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Field scabious (Knautia arvensis syn. Scabiosa arvensis)


metabolism stimulating, astringent, antiseptic, slightly diuretic

Areas of application:

Rashes, acne, scabies, eczema, chronic skin diseases, anal fissures, hives, ulcers, coughs, throat problems, blood purification, wounds, cuts, bruises

Plant parts used:

Leaves, flowers and roots

Collection time:

April to August, root spring and autumn

To find:

On nutrient-rich meadows, on forest edges, roadsides, semi-dry grasslands, fields.


Minerals, vitamins, essential oil, flavonoids, bitter substances, tannins


☕ Tea: Pour 1/4 liter of boiling water over 2 teaspoons and let steep for 10 minutes. 2 cups daily are sufficient.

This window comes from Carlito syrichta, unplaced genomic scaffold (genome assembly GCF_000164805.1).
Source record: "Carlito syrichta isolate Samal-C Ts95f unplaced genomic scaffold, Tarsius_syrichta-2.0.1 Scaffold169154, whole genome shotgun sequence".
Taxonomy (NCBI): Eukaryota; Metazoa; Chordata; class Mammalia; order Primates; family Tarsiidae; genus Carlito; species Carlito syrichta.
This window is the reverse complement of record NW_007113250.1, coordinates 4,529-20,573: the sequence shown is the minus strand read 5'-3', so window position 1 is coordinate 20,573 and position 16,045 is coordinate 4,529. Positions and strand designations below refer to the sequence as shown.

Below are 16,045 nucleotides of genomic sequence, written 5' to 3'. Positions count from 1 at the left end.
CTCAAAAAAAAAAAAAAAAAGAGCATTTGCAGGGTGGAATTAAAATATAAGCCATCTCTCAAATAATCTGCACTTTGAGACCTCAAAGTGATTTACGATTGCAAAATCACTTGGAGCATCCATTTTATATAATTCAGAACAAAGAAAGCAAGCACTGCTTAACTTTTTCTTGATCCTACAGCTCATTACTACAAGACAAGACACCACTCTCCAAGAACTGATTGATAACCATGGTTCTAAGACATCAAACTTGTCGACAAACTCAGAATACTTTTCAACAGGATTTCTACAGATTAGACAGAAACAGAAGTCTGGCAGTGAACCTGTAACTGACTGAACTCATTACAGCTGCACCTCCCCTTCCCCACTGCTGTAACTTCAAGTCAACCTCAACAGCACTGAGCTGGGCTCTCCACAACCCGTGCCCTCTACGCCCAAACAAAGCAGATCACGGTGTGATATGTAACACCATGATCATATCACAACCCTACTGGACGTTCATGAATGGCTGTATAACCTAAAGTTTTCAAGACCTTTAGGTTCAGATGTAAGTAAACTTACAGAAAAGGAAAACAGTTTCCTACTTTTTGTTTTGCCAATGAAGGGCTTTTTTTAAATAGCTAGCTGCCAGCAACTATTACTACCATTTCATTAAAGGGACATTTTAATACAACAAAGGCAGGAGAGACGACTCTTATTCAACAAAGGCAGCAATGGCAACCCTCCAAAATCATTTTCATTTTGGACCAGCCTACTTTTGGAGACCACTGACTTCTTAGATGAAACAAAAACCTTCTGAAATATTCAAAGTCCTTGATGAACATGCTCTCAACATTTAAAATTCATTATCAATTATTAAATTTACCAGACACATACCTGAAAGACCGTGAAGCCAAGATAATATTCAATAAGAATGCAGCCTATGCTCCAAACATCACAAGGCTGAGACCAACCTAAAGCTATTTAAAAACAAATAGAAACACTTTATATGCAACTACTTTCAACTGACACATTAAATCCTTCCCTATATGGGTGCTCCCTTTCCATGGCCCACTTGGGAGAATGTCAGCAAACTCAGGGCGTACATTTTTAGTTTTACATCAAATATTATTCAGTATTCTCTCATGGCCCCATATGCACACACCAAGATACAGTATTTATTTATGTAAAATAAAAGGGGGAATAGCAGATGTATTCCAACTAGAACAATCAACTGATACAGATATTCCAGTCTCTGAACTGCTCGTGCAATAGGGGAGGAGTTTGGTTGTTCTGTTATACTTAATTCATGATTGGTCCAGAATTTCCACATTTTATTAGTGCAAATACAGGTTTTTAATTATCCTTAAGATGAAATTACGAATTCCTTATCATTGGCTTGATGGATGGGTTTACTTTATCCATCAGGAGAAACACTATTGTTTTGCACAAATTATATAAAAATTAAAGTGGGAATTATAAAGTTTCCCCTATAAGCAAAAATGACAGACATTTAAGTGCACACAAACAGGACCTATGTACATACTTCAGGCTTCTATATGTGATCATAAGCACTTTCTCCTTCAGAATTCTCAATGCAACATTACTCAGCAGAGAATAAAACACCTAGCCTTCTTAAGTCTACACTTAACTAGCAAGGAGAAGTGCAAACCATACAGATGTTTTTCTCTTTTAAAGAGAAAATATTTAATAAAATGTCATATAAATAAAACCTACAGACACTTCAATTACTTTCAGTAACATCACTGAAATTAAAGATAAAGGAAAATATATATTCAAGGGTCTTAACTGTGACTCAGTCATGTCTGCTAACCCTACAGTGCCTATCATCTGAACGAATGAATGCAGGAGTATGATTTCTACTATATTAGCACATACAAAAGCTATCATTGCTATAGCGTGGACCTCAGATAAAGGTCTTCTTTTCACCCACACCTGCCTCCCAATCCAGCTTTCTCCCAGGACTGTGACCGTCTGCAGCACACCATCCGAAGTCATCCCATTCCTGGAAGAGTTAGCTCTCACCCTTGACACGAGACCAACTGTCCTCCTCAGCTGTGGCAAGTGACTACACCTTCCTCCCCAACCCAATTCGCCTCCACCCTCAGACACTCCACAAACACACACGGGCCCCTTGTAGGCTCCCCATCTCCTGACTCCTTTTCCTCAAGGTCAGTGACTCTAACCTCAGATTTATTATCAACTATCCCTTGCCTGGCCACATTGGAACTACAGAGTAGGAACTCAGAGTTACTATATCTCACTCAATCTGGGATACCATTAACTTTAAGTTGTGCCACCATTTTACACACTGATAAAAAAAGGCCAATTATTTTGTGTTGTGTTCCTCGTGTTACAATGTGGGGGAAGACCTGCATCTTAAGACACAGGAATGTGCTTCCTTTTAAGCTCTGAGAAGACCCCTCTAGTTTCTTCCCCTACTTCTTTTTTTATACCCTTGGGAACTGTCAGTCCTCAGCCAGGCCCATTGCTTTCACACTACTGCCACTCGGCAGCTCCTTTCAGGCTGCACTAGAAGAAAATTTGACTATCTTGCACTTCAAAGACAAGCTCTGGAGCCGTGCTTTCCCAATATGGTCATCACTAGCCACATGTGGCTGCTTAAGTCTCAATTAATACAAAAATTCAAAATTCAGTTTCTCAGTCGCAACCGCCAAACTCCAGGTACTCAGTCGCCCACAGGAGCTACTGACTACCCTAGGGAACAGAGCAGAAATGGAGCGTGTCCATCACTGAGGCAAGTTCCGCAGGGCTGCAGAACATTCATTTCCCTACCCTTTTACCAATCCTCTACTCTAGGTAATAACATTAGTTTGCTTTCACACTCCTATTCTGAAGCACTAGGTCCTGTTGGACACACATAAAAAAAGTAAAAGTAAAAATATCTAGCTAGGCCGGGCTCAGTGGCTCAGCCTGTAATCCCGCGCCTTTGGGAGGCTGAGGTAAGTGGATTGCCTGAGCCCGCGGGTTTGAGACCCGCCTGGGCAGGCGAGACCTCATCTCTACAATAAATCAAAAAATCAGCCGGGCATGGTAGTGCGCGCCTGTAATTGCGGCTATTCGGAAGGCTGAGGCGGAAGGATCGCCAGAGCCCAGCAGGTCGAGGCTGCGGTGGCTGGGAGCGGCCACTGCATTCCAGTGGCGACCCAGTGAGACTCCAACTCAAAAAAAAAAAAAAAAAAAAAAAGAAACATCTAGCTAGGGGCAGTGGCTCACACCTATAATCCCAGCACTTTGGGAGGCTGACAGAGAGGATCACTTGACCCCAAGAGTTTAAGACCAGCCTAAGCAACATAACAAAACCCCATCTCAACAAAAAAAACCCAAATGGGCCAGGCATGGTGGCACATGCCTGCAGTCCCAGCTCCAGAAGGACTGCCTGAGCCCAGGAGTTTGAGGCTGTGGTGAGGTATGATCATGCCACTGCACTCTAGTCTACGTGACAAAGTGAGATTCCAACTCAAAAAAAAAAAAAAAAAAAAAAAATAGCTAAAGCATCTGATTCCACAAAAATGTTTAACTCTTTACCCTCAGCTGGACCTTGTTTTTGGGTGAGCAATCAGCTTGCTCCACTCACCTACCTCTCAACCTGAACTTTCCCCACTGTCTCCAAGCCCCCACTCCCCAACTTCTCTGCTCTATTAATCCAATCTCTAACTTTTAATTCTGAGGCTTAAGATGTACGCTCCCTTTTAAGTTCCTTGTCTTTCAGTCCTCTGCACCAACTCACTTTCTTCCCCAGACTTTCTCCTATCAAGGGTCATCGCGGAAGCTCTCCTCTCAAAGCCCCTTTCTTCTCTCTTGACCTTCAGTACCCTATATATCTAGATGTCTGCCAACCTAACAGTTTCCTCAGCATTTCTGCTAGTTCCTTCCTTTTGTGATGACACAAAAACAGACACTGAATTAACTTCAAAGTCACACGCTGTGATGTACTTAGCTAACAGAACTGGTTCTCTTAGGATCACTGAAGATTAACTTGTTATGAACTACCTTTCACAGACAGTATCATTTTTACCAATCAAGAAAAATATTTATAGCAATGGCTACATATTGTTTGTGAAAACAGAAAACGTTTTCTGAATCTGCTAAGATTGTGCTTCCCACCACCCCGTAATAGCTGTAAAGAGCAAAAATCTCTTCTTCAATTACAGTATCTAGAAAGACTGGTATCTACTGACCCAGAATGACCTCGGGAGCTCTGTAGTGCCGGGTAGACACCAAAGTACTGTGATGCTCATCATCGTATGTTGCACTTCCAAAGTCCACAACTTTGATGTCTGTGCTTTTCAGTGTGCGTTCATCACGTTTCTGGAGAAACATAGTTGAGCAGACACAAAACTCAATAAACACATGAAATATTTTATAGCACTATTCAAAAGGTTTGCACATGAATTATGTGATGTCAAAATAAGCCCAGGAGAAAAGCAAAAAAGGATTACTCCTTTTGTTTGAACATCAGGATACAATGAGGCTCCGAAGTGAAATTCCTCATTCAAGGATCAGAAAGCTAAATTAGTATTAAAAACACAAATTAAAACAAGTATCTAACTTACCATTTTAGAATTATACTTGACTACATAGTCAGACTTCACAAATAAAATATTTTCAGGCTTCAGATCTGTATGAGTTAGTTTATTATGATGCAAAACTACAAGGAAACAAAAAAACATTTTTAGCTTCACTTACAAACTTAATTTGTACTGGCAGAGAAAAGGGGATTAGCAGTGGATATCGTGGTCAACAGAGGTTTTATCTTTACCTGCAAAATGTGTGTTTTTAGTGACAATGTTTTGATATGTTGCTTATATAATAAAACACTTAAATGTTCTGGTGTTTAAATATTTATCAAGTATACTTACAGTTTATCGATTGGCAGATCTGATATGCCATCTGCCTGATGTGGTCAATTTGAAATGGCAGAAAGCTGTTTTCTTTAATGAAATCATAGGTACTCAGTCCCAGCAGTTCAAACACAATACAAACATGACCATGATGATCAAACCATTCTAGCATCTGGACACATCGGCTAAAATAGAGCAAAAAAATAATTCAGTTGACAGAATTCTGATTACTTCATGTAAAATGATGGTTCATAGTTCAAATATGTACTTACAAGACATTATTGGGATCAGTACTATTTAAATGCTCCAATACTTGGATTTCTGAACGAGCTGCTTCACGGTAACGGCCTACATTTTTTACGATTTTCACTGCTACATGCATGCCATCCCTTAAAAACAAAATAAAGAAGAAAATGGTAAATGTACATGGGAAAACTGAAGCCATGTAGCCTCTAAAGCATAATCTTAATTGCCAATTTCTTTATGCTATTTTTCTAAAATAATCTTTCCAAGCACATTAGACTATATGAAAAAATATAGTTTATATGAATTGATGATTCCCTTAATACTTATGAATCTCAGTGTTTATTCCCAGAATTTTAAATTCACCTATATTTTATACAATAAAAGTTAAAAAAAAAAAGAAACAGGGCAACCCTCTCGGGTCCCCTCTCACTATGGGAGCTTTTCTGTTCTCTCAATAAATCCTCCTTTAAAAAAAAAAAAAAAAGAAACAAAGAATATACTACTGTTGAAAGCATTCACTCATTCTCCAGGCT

The field scabious is a perennial plant and can grow to between 30 and 80 cm in height. It forms a rhizome and is a semi-rosette plant. Its stem is covered with stiff hairs on the back. The oppositely arranged leaves are mostly pinnately divided and are matt grey-green. There are no chaff leaves in the roughly hairy, slightly domed, capitate-shaped inflorescences, which are surrounded by a common sheath. The flower heads contain up to 50 flowers. The flowers are four-petaled and their calyx is covered with eight to sixteen bristles. The petals are fused to form a corolla tube that ends in four corolla lobes.

In the kitchen you can use the small leaves of the leaf rosettes and the leaves on the stem of the Field scabious, in small quantities, in any leaf salad and as a vegetable. The taste is mild and slightly sour, but without bitterness.

The use of the plant has become rare and is more commonly used homeopathically.

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